Two more must-do steps for decluttering are to decide where you’re going to start in the room. What part of the room will you start?

If it’s the kitchen, will you start at the sink? If it’s the bedroom, will you start at the foot of the bed? If it’s a closet, will you start at the top or at the bottom or with the hangers?

Where will you start in the room? In the living room, will you start at the couch? You just have to find a spot where you know, “Here’s where I’m going to start,” and you see the room like a clock.

 Wherever you’re going to start pretend the room is like a clock and begin at 12 o’clock, then work your way around clockwise. So that’s the one thing that you want to do: decide where you’re going to start in the room.

The next thing you have to determine is whether you’re going to start on the inside or the outside.

Here’s how you make that decision. If you know that people are coming over and the purpose of getting it done is to have that room cleaned up for company, then you’re going to want to start on the outside. 

For example, if people are coming over and you need to get the kitchen cleaned up, then you’d clean up the sink, on top of the counter, and maybe on the window ledge. You would just start decluttering in spaces that you can see. If people aren’t coming over and you just want to get the kitchen totally organized, and you’re starting from the inside, then you would go underneath the kitchen sink and begin there.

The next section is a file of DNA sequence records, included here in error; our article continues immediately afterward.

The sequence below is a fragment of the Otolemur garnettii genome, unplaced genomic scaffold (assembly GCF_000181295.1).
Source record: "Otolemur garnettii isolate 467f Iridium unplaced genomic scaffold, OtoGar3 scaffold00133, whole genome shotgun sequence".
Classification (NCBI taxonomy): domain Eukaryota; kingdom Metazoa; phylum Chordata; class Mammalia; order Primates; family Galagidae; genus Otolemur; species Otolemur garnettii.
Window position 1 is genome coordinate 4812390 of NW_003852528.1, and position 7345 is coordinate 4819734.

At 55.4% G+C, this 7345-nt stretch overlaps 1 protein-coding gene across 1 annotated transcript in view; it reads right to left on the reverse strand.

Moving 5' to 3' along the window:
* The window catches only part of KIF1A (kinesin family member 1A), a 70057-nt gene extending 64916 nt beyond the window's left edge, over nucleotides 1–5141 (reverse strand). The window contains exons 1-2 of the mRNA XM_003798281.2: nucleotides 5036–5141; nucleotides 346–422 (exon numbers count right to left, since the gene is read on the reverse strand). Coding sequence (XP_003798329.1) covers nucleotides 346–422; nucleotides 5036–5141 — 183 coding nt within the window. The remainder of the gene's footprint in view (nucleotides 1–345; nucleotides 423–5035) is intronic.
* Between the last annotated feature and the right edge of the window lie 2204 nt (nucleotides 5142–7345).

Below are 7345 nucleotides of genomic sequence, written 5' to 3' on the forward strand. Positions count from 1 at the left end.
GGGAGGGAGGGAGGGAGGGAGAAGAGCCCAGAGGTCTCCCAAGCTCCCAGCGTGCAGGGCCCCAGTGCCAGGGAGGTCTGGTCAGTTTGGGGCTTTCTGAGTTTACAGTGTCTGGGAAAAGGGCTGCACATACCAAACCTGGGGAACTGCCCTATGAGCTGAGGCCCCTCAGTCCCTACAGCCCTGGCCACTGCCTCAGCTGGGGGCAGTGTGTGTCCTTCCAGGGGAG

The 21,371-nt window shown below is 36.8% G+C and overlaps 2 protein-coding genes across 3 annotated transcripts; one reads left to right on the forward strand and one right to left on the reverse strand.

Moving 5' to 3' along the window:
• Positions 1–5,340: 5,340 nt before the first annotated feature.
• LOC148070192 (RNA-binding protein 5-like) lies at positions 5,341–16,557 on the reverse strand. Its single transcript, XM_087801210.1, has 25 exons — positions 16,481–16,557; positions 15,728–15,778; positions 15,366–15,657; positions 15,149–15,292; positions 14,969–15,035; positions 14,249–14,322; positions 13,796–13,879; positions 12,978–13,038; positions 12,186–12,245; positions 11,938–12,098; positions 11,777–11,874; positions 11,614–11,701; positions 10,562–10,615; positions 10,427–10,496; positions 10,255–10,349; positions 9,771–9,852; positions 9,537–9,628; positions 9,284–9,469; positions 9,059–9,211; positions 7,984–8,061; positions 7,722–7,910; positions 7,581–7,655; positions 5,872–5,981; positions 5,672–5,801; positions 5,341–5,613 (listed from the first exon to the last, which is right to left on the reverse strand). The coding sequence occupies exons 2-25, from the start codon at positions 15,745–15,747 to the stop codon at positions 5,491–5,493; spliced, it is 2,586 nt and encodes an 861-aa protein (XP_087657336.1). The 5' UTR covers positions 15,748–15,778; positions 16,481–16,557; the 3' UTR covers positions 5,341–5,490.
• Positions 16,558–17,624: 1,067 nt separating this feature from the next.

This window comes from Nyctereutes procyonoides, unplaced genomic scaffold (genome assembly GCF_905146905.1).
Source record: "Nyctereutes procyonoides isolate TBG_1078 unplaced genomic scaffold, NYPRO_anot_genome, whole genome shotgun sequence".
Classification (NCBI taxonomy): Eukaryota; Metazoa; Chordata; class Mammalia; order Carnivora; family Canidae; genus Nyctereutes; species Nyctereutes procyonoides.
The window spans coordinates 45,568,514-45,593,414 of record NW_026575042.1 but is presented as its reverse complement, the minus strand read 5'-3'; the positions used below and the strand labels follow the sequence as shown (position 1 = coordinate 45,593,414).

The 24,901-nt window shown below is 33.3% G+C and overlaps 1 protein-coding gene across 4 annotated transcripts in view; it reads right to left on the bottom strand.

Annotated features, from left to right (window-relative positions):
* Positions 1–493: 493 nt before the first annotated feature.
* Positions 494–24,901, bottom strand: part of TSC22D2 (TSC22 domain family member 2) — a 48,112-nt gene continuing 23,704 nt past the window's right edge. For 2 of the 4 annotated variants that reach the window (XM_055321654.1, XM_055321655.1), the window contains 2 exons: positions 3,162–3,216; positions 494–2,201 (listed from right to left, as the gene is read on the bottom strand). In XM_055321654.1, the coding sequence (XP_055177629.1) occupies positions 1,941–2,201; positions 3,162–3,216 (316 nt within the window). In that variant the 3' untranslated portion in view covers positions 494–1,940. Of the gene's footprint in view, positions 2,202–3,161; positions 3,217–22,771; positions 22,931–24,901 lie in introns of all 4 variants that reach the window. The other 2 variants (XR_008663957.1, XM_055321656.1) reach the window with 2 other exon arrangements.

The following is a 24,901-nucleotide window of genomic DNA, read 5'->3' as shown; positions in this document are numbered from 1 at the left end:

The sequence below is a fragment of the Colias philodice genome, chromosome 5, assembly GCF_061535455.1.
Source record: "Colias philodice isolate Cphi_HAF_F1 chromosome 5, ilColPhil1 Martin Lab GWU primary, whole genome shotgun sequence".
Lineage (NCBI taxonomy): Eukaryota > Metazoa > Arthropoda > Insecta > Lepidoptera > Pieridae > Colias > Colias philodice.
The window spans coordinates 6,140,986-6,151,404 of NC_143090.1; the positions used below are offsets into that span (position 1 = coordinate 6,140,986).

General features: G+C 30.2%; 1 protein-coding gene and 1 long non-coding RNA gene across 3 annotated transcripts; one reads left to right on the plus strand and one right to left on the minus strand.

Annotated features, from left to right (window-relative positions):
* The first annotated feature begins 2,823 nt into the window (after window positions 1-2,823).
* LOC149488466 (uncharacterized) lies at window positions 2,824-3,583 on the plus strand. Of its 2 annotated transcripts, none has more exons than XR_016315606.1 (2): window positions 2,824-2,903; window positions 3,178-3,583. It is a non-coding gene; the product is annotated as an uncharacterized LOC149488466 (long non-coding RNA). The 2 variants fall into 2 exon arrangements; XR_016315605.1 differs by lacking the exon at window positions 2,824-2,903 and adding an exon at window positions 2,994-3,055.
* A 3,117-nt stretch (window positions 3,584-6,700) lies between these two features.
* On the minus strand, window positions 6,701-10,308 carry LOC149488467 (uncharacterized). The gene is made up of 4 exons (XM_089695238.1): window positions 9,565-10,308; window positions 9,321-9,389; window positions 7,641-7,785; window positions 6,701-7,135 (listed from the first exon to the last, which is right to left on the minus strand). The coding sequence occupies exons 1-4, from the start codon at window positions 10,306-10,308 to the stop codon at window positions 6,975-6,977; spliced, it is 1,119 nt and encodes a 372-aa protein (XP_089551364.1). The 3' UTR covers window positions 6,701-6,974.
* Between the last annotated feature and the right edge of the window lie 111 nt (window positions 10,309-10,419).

So that’s how you make the decision of where to start and whether to start on the inside or outside. 

Wherever you decide to start in a room, that is just a preference, but whether you start on the inside or outside has a lot to do with what’s going on in that space.

Now, here’s a little bonus tip: When you come across a cluttered section like a drawer full of miscellaneous items, toys, knick-knacks, tangled strings, jewelry, and a mishmash of things, you don’t want to declutter it right away because it will take a long time and discourage you. 

Instead, when you come across such a section, just say, “I’ll get to that later.” You can chip away at it by dedicating five minutes a day to that drawer or section. Otherwise, you can leave it alone and focus on the things that will make a difference and the bigger items.

Another important point is to pay attention to papers. Because papers can be emotional they take a lot of time. it’s best to deal with them separately. When you come across a pile of papers while decluttering a room, don’t go through them at that time because it will take too long and you’ll get discouraged. Go through them at another time, and schedule it to do 15 minutes at a time. Chip away at the piles, one paper at a time any time you have even just 5 minutes. 

A bonus tip for papers is, when you come across them, wrap them up with string or rubber bands and label each pile.

For example, if you’re decluttering the bedroom and you start at the head of the bed and move to the right, and there’s an end table with papers on it, wrap them up and write “end table” on the wrapping. This way, when you have time, you can grab that package and go through it one paper at a time, five minutes at a time will do the trick!

Okay, we’re going to get into how to decide how long and when to declutter next time.

Thanks for being with me!

With Love!